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Eating or Cutting Food With Lettering on Shabbat

Is it permissible on Shabbat to eat or cut foods containing letters, such as crackers that have the company's name imprinted on its surface, or a birthday cake, or does this constitute erasing, which is forbidden on Shabbat?

Most authorities agree that one may bite into and eat a cracker or piece of cake with lettering, even though he thereby "erases" the letters. Since this is done "Derech Achila," as part of the normal manner of eating, no prohibition is violated.

Concerning, however, the question of cutting through lettering on a cake, we find different views among the Halachic authorities. The Mishna Berura (commentary to the Shulchan Aruch by Rabbi Yisrael Meir Kagan, the "Chafetz Chayim," Lithuania, 1835-1933) in Siman 340, Seif Kattan 17, as well as the Chazon Ish (Rabbi Avraham Yeshaya Karelitz, Lithuania-Israel, 1879-1954) in Orach Hayim Siman 61 Seif Kattan 1, ruled stringently and forbade cutting through letters on a cake on Shabbat. However, Chacham Ovadia Yosef in Yabia Omer Helek 4 Siman 38, disagreed and held that this is permissible. He explained that since the lettering on the cake is not permanent, erasing it would constitute only a Rabbinic violation, as the Torah prohibition of erasing on Shabbat applies only to permanent lettering. Furthermore, one erases without the intention to write which is also is only a Rabbinic violation. And in this case, the individual does not intend to erase the letters, but rather to cut the cake. This situation is thus one of a "Peisk Reishei" – an action that unintentionally results in a Shabbat violation – and, according to Halacha, a "Pesik Reishei" is permissible if the resultant action is forbidden only by force of Rabbinic enactment.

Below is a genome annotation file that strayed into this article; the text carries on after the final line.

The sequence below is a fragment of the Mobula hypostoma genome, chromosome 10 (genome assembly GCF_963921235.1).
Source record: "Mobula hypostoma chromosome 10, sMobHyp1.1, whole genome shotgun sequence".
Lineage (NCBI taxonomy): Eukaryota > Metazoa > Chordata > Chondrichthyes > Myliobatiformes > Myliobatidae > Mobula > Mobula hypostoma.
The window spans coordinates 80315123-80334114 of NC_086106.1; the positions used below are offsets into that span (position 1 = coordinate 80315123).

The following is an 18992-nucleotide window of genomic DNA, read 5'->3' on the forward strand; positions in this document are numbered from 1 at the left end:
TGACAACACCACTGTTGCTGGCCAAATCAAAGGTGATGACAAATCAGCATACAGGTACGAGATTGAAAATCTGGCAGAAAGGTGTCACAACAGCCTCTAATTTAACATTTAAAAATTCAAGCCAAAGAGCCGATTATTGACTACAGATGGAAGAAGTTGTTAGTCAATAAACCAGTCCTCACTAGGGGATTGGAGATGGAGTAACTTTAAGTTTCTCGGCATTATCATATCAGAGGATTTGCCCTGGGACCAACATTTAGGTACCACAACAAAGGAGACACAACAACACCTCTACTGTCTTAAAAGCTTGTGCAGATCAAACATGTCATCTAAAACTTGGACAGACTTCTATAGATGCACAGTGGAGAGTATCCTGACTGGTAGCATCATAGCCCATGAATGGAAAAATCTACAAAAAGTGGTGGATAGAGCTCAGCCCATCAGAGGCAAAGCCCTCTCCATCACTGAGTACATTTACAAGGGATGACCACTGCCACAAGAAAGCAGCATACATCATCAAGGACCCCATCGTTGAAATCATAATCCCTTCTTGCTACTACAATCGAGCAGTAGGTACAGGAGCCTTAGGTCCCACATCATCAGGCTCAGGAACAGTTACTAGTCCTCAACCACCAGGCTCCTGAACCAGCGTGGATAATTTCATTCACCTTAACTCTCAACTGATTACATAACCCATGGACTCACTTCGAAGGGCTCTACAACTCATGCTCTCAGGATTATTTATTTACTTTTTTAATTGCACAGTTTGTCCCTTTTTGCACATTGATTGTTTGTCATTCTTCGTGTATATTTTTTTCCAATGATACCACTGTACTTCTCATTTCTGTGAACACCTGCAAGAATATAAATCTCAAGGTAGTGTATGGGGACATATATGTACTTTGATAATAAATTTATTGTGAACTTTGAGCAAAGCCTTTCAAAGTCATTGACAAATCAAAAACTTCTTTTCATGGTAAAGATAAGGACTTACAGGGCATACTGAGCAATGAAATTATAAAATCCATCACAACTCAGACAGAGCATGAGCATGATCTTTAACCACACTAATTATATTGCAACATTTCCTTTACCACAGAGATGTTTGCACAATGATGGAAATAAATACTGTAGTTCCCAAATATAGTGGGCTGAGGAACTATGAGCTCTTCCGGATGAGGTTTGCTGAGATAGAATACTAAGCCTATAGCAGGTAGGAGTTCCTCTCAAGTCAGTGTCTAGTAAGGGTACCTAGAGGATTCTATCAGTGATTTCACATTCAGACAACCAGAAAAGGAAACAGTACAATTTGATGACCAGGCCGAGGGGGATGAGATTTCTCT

Thus, it is permissible on Shabbat both to eat food that has lettering, and to cut through lettering on food. One who chooses to nevertheless be stringent and refrain from cutting through lettering on Shabbat, in deference to the ruling of the Mishna Berura, is to be commended, but strictly speaking one may be lenient in this regard.


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